Is there a link between hoarding and obesity?

Seems that most, if not all, hoarders are obese; you may have drawn this conclusion after seeing TLC’s “Hoarders: Buried Alive,” or even mere previews to this reality show.

I’ve also seen hoarders on Animal Planet’s various animal cops shows, and they are all notably overweight.

This isn’t to say I’ve never seen a hoarder who wasn’t obese or overweight, but weight problems sure seem quite common among hoarders.

“We do have some evidence of overweight in our hoarding sample drawn from an internet study,” says Gail Steketee, PhD, Dean and Professor, Dean Emerita and Professor Emerita, Boston University School of Social Work, and co-author of “Stuff: Compulsive Hoarding and the Meaning of Things.”

“However, we know almost nothing about whether these are related to each other (hoarding and obesity), or whether hoarding is related to more general health problems, or both are connected through a third variable we don’t yet understand.”

I have never seen a hoarder who looked like a gym rat, and this includes the few I’ve seen on TV who would not be classified as overweight.

Despite not being obese or overweight, the smaller hoarder nevertheless appears to be in dismal physical condition.

Do you wonder what percentage of hoarders, obese or not, adhere to a solid exercise program?

It would be interesting to know how effective an exercise program would be in treating this compulsive behavior.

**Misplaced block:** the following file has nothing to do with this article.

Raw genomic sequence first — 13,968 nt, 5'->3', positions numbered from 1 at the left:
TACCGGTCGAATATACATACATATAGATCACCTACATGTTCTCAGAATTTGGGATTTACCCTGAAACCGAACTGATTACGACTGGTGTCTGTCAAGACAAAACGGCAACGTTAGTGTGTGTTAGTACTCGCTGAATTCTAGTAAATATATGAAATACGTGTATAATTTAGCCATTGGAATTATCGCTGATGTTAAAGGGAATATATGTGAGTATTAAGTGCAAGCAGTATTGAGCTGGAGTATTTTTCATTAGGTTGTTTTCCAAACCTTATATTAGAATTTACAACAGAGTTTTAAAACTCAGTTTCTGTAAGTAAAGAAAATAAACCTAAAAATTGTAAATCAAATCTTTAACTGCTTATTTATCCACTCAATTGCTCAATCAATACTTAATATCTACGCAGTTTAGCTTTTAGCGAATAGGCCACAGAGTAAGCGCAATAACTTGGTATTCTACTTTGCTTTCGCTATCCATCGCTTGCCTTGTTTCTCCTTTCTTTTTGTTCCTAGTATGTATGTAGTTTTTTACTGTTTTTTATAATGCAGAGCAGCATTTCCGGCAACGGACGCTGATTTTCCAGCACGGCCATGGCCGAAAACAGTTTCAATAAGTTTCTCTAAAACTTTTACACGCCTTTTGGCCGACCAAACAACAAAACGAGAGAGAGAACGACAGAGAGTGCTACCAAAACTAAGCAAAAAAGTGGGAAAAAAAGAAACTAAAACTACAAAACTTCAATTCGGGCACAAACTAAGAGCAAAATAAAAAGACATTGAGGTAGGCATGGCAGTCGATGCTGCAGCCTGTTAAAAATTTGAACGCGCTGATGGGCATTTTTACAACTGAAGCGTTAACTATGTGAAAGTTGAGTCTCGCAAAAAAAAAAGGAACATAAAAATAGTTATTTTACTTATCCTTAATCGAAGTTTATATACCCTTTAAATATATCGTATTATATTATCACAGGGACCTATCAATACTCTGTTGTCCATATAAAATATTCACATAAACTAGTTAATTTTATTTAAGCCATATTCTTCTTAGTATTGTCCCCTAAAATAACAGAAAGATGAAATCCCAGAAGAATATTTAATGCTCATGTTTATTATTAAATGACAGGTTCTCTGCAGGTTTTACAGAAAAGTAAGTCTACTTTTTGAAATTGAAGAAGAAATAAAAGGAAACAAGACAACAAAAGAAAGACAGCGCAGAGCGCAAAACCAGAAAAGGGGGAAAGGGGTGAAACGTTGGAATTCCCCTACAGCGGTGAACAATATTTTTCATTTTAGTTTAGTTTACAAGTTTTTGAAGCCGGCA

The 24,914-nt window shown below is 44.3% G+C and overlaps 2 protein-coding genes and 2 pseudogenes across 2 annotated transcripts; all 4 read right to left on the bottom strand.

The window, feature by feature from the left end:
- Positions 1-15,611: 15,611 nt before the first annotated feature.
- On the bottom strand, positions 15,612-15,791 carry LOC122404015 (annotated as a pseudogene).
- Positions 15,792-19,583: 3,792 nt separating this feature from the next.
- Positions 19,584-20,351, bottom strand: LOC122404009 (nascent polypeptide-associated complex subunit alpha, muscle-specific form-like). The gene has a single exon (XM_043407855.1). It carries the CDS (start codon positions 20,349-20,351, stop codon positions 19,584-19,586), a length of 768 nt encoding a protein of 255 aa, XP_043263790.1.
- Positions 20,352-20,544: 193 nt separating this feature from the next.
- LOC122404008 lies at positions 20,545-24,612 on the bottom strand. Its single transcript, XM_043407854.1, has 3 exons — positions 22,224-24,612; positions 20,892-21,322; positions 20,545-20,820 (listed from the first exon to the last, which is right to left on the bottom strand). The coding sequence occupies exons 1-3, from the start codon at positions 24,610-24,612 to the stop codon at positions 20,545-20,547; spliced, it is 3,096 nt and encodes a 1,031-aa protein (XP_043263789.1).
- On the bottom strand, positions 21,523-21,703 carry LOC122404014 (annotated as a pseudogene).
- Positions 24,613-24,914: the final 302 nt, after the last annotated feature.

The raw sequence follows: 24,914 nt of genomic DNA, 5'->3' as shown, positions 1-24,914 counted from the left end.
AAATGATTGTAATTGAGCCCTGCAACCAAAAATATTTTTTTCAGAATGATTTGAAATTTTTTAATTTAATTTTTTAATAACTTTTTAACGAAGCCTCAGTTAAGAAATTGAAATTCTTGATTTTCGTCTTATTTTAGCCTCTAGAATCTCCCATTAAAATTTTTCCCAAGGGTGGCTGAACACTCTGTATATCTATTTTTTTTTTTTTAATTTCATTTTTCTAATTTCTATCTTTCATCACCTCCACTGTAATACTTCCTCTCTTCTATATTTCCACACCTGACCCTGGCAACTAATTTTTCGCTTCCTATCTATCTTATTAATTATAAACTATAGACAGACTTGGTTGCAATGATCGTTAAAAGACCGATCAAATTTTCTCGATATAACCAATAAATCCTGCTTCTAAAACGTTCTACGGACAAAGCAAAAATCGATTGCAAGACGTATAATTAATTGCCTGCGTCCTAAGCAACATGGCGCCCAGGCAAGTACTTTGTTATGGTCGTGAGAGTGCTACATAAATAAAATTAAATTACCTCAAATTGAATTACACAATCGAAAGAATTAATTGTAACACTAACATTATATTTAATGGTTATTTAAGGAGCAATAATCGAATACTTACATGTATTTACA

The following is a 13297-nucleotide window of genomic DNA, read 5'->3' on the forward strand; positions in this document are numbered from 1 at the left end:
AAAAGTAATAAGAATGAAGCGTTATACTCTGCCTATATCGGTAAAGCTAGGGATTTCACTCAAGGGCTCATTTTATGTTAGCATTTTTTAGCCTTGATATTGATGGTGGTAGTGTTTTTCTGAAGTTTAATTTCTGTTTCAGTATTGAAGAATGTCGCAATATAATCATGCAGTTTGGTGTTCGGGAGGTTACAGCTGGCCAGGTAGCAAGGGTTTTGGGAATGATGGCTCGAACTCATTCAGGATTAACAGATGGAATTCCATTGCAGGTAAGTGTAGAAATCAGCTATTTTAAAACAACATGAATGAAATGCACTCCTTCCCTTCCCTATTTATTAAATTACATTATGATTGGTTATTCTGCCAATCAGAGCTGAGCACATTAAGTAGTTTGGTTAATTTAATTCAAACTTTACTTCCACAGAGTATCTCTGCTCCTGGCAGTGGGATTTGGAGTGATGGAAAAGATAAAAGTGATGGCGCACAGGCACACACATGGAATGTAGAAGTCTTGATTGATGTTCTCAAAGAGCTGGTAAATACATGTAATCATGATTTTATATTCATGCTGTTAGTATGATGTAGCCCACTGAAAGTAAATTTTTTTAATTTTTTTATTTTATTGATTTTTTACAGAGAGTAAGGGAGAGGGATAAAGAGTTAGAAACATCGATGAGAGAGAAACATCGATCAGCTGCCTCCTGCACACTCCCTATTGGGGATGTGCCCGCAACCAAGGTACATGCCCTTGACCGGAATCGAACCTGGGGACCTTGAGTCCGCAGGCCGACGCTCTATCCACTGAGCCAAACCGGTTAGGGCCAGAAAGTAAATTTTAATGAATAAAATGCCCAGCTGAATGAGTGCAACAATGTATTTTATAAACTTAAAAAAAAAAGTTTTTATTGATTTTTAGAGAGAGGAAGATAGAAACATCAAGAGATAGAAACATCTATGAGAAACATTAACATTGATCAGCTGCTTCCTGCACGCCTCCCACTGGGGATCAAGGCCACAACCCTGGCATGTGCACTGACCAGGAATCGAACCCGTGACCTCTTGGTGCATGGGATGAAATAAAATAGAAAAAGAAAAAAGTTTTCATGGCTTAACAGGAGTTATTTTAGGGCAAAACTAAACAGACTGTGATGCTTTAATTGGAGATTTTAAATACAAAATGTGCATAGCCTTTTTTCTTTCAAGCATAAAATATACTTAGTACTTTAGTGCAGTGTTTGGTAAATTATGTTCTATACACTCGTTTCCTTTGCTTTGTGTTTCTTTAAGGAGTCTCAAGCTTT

Another issue that I have wondered about is whether or not such an individual can treat the condition on his own, that is, become so sick of it one day that he or she decides to do something about it —  without any intervention.

I’ve read about people with anorexia nervosa and bulimia who treated their conditions successfully without intervention.

There are also former drug users who one day awakened to realize that they couldn’t keep going on like that, and outright quit drugs cold turkey.

Can a person quit collecting junk, garbage and used items cold turkey, or at least employ a taper-down strategy (gradually discarding the clutter) of self-treatment?

Dr. Steketee explains, “I’m sure it is possible but it seems to be pretty rare. Of course, people who fix their own problems are not featured on TV, as there is nothing to show, and they don’t show up in our treatment clinics because they don’t need us, so we wouldn’t meet these people in the course of our work.

“It’s important to consider what we are not seeing and whether it might be there, but simply unknown to us.”

So if there are people out there who used to be hoarders, especially if they’ve always lived alone, it’s quite possible that at some point, a rude awakening inspired them to do away with all the clutter, whether it was over a short period of time or a longer timeline.

As for the obesity issue being linked to hoarding, more research is needed.

Dr. Steketee has conducted research not only in the assessment and treatment of hoarding disorder, but also cognitive and behavioral treatments for anxiety disorders, obsessive compulsive disorder and body dysmorphic disorder.
Lorra Garrick is a former personal trainer certified through the American Council on Exercise. At Bally Total Fitness she trained women and men of all ages for fat loss, muscle building, fitness and improved health.